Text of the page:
You'll see, I think, why some parents are concerned. Between the language and the racial attitudes, you have enough ingredients here to offend different kinds of people on different kinds of grounds. I think the key to helping people understand and respect books like this, beyond getting them to read them for themselves (and feel their tremendous power as stories) is to gently remind them that stories like this are meant to describe not prescribe. Nowhere does Paterson laud Gilly's behavior. She simply presents it for what it is, lets the little girl's pain and anger break your heart, and then helps you move and grow through those things with Gilly. I don't think I would turn even an eleven or twelve year old loose with this book without making sure I had the opportunities to talk about it with them as they read -- and what a marvelous opportunity for conversation and learning it could provide! I just think books are best in community. But I'm sure there are plenty of kids who have read this book, even in isolation, and who have grown from it. It's full of wisdom.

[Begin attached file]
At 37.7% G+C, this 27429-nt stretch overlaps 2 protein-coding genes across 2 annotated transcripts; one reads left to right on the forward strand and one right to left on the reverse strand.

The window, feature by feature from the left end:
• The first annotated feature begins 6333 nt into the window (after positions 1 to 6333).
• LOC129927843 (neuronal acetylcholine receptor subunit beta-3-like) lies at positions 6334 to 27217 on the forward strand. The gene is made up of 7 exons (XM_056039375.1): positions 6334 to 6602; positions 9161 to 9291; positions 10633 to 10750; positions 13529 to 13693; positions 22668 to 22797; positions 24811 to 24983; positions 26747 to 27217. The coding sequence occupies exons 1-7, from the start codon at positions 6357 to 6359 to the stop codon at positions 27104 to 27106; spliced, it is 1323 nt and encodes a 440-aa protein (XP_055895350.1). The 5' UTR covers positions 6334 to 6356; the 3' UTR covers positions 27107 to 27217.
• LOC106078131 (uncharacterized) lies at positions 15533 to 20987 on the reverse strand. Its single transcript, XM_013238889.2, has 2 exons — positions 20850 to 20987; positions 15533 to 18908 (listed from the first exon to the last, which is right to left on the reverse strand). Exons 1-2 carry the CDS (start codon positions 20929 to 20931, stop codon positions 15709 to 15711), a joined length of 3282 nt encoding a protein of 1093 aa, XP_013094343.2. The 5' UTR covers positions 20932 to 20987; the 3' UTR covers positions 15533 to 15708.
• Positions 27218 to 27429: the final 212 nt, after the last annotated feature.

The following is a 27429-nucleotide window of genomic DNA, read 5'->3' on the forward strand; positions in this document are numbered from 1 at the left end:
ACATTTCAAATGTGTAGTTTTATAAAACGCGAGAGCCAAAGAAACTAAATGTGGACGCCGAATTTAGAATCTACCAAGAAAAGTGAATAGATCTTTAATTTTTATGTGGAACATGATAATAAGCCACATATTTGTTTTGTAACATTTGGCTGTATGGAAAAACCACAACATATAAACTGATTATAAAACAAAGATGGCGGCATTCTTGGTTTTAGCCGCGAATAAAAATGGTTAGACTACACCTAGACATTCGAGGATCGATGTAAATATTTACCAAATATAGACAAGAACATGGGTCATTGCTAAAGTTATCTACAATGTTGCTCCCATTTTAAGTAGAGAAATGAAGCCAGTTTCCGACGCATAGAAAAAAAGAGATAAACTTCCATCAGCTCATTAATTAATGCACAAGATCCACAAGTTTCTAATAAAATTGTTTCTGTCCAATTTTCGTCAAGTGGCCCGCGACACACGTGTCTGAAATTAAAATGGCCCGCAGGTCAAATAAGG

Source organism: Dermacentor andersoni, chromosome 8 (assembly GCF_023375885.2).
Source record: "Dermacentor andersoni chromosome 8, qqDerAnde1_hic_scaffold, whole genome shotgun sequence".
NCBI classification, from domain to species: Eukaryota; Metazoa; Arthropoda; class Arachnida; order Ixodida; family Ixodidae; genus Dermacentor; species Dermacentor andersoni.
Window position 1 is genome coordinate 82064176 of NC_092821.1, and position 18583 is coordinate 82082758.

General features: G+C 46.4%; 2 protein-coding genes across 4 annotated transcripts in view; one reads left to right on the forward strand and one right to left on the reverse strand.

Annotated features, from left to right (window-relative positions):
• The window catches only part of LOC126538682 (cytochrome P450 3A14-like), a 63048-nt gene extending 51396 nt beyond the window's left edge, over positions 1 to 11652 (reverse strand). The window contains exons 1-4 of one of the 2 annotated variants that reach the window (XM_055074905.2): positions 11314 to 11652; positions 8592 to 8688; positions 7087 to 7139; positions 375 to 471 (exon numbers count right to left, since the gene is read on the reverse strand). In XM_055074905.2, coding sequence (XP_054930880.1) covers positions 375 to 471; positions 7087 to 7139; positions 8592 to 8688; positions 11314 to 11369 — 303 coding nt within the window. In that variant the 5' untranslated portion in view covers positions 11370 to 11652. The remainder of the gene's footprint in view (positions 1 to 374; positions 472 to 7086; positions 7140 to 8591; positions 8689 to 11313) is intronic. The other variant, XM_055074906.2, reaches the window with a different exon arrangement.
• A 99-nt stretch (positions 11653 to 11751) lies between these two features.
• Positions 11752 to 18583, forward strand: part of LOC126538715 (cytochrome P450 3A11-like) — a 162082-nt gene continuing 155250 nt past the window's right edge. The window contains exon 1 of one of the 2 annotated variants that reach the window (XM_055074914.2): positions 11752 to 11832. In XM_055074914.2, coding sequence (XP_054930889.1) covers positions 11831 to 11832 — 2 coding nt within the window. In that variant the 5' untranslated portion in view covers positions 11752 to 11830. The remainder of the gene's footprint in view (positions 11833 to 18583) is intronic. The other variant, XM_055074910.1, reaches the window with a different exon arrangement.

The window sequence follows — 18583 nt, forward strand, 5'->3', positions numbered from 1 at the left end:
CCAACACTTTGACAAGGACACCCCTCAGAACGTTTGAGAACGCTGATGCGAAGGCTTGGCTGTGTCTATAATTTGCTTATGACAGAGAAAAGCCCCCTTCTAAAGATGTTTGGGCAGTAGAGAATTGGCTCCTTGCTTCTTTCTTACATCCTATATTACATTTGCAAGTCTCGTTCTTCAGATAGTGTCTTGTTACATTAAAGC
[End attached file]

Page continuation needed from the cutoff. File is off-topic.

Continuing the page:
It's also full of humor. I think I'll end on this note, because I'm a tad bit afraid that words like brokenness, abandonment and resentment are going to make you think The Great Gilly Hopkins will fall to the floor from its own weight. Instead, it tends to bob on a string like a helium balloon. Gilly's bravado sometimes looks as silly as you might expect it to, and Paterson's way with words can turn even a small vignette into a masterpiece. You'll love watching Gilly's battle of wills with the crafty Trotter over not wanting to comb her hair, and the scene where the whole family comes down with flu at Thanksgiving (right in time for the caseworker and another important visitor to arrive) might make you laugh till you cry.
Gilly spends a lot of the story thinking of herself as "great" -- powerful, controlling, strong, manipulative. I don't think there's any mistake that she's named for Galadriel, the elven-fairy princess of Tolkien who struggles with temptations to misuse power. In the end, somewhat like Galadriel, Gilly's assessment of herself diminishes -- but again, like Galadriel's, only to become more grounded in reality and in love. This is a deeply profound novel, one that I'm glad Katherine Paterson had the courage to write. Long live Gilly...may she continue to find a home on many shelves.
The Great Gilly Hopkins
by Katherine Paterson
Newbery Honor book
This is an entry in the banned books write-off annually hosted by pestyside. Thank you to Patsy for continuing to run this write-off each year, and for giving us the opportunity to talk about some excellent books.